Talking with the two busy bartenders, it was hard to nail down exactly how long The Viking had been around, but the younger of the two said when she told her grandmother that she got a job at The Viking, Grandma knew where it was. Apparently, it had moved, though from a previous location. Judging from the looks of the place, that was a while ago.Our next stop was Northern Lights brewpub, which is located in a small mall right next to Dry Fly Distillery, a craft spirits maker (side trip!) that makes a tasty vodka and gin, but was out of its whiskey. Dry Fly has a storefront and is not in the mall. But to get to Northern Lights, you have to find your way to the back of the mall. Follow the glow of the neon sign past the smattering of small shops and businesses.
Housed in what used to be the Bayou Brewpub — which explains the Gator mural and French Quarter trappings nearby — Northern Lights moved in seven years ago. Before that, it was a production brewery on the outskirts of Spokane for nine years.
The place was packed with the lunch crowd and the food looked great, but we were on a beer mission. The sampler trays offered a huge selection of beers. I liked the 16—an anniversary beer celebrating 16 years that used nine hop varieties. Surprisingly, because I tend to not go for fruit beers, I also enjoyed the blueberry ale, which incorporates nearly 400 pounds of blueberries added at the beginning of fermentation. Susan liked the winter ale, a seasonal that’s easy drinkin’ at 7.5 percent ABV and Dan enjoyed the IPA, with a subtly different hop profile than many Northwest IPAs. It is also the best-seller. Northern Lights has recently started really pushing to distribute its beers, so a number of them are available throughout most of Washington.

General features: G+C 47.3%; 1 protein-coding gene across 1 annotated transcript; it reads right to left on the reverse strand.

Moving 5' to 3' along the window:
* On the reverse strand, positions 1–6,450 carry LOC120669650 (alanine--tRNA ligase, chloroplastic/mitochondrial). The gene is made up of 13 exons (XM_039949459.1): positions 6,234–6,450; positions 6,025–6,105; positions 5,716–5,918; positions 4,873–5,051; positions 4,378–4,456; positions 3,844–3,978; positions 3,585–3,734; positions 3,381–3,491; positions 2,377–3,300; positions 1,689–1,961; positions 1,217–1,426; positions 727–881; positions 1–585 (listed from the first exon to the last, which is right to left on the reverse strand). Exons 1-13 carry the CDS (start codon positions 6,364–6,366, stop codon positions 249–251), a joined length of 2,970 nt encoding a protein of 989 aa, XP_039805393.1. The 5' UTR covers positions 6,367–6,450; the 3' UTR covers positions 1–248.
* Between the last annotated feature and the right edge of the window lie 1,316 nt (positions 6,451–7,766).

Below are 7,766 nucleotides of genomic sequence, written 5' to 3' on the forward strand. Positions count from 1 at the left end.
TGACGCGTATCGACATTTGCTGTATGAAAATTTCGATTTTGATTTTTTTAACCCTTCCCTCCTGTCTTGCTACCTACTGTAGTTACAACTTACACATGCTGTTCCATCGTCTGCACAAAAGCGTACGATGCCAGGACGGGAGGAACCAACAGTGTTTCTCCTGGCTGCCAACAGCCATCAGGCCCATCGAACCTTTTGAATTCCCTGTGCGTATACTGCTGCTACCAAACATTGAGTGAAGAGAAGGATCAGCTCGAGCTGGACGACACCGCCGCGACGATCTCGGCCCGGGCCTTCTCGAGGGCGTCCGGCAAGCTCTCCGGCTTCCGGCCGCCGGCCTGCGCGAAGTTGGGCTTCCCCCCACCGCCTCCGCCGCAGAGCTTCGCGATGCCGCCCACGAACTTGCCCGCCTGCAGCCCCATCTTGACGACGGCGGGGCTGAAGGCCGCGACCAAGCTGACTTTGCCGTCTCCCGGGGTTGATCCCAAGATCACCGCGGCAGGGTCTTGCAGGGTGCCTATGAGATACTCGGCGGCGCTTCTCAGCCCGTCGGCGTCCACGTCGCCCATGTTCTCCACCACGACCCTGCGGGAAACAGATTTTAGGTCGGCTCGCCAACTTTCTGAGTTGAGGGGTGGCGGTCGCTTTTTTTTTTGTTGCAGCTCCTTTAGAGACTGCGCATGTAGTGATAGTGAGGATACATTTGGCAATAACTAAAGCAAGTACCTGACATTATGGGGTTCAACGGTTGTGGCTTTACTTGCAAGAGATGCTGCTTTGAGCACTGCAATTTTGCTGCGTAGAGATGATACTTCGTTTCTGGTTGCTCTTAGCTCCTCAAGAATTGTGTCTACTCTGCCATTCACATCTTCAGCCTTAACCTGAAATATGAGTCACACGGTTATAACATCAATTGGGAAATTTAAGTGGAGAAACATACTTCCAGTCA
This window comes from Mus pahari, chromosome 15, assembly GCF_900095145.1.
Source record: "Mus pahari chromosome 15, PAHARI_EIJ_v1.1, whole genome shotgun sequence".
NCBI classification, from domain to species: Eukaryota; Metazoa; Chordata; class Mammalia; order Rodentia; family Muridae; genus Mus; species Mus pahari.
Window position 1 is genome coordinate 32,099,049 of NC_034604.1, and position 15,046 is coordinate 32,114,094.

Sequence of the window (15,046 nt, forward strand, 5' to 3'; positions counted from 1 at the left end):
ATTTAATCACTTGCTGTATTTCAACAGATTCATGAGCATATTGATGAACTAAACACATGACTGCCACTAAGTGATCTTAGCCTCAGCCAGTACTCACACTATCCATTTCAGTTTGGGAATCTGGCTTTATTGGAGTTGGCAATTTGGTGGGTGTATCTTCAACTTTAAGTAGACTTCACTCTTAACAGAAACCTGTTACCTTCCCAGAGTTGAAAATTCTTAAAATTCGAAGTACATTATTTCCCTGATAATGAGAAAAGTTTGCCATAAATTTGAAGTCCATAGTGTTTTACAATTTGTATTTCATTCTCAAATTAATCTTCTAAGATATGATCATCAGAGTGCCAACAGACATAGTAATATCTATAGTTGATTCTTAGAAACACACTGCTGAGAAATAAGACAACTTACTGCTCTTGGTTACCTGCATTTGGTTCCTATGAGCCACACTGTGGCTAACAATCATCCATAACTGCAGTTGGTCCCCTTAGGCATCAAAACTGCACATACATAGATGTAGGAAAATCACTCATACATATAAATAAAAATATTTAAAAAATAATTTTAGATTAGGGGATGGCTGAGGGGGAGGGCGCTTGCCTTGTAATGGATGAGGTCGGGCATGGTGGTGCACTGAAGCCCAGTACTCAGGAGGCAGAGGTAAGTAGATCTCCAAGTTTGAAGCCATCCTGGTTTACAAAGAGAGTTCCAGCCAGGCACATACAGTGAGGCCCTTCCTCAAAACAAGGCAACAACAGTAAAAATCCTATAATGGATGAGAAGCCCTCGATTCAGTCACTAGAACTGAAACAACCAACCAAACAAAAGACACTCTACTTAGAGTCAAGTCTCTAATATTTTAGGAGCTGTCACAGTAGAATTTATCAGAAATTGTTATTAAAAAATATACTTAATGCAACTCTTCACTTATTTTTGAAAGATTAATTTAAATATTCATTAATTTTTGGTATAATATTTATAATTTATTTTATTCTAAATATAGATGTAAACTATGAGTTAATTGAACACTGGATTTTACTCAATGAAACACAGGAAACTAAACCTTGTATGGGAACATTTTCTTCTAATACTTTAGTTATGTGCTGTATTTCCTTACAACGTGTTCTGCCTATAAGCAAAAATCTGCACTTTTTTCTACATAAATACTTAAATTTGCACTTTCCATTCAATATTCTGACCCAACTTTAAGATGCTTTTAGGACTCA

Another great beer bar, the Blue Spark, was next on our list. We zipped in and took a look around. With 32 beers on tap – and all the taps reserved for imports or craft beer — plus a good number in bottles, this is a bar that could rival The Viking. The friendly bartender was very helpful, and gave us samples of anything we wanted and a few others he thought we should try. He also told us a few other places to hit in our diminishing time frame, which, to me is always a sign of someone who is enjoys promoting craft beer. I would definitely hit the Spark again on another trip to the Lilac City.Time was drawing near, and we ended our trip with a late lunch at the Elk Public House. It’s situated in a stand-alone brick building that used to be the drug store for the surrounding cute, older neighborhood. The place was packed on a late Friday afternoon, and promised to get even busier. The harried server was helpful and patient, and all three of us enjoyed our meals (the corn pasta side came highly recommended by everybody we talked to).
We didn’t have enough time and the staff was too busy to get details on all the beers, but there were a good number of them, mostly Northwest beers, and the above-mentioned Northern Lights IPA was on draft. Again, this will be a stop I make the next time I head to Spokane, because now that I have been there, I definitely want to go back!